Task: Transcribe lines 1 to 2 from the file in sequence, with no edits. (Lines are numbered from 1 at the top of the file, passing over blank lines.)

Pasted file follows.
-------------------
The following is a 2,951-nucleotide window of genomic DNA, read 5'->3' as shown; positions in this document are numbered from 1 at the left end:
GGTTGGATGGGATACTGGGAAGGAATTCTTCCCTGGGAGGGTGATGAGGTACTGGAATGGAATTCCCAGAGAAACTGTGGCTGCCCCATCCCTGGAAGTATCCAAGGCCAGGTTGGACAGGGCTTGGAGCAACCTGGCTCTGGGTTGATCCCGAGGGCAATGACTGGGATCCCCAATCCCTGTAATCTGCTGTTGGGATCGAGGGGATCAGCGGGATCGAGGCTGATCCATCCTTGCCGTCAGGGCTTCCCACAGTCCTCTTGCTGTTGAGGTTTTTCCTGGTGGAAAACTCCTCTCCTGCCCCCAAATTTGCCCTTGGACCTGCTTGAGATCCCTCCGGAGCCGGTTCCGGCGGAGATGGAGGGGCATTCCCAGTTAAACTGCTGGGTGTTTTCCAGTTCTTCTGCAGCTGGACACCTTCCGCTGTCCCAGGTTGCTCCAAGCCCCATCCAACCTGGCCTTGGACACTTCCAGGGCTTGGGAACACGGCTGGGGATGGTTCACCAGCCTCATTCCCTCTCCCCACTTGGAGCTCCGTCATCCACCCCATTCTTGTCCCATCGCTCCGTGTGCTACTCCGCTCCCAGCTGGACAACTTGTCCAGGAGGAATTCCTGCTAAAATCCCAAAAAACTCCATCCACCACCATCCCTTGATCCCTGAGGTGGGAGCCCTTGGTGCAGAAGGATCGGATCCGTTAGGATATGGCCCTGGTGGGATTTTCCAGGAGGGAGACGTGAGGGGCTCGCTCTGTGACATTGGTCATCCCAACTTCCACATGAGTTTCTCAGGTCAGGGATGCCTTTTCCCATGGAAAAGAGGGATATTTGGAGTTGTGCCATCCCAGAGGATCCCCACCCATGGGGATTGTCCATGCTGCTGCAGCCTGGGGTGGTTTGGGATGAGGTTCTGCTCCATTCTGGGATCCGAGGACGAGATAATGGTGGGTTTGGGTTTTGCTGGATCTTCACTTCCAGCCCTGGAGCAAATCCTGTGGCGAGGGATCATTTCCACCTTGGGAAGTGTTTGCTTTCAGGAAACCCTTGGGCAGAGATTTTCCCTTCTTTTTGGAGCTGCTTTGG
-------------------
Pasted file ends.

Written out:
The following is a 2,951-nucleotide window of genomic DNA, read 5'->3' as shown; positions in this document are numbered from 1 at the left end:
GGTTGGATGGGATACTGGGAAGGAATTCTTCCCTGGGAGGGTGATGAGGTACTGGAATGGAATTCCCAGAGAAACTGTGGCTGCCCCATCCCTGGAAGTATCCAAGGCCAGGTTGGACAGGGCTTGGAGCAACCTGGCTCTGGGTTGATCCCGAGGGCAATGACTGGGATCCCCAATCCCTGTAATCTGCTGTTGGGATCGAGGGGATCAGCGGGATCGAGGCTGATCCATCCTTGCCGTCAGGGCTTCCCACAGTCCTCTTGCTGTTGAGGTTTTTCCTGGTGGAAAACTCCTCTCCTGCCCCCAAATTTGCCCTTGGACCTGCTTGAGATCCCTCCGGAGCCGGTTCCGGCGGAGATGGAGGGGCATTCCCAGTTAAACTGCTGGGTGTTTTCCAGTTCTTCTGCAGCTGGACACCTTCCGCTGTCCCAGGTTGCTCCAAGCCCCATCCAACCTGGCCTTGGACACTTCCAGGGCTTGGGAACACGGCTGGGGATGGTTCACCAGCCTCATTCCCTCTCCCCACTTGGAGCTCCGTCATCCACCCCATTCTTGTCCCATCGCTCCGTGTGCTACTCCGCTCCCAGCTGGACAACTTGTCCAGGAGGAATTCCTGCTAAAATCCCAAAAAACTCCATCCACCACCATCCCTTGATCCCTGAGGTGGGAGCCCTTGGTGCAGAAGGATCGGATCCGTTAGGATATGGCCCTGGTGGGATTTTCCAGGAGGGAGACGTGAGGGGCTCGCTCTGTGACATTGGTCATCCCAACTTCCACATGAGTTTCTCAGGTCAGGGATGCCTTTTCCCATGGAAAAGAGGGATATTTGGAGTTGTGCCATCCCAGAGGATCCCCACCCATGGGGATTGTCCATGCTGCTGCAGCCTGGGGTGGTTTGGGATGAGGTTCTGCTCCATTCTGGGATCCGAGGACGAGATAATGGTGGGTTTGGGTTTTGCTGGATCTTCACTTCCAGCCCTGGAGCAAATCCTGTGGCGAGGGATCATTTCCACCTTGGGAAGTGTTTGCTTTCAGGAAACCCTTGGGCAGAGATTTTCCCTTCTTTTTGGAGCTGCTTTGG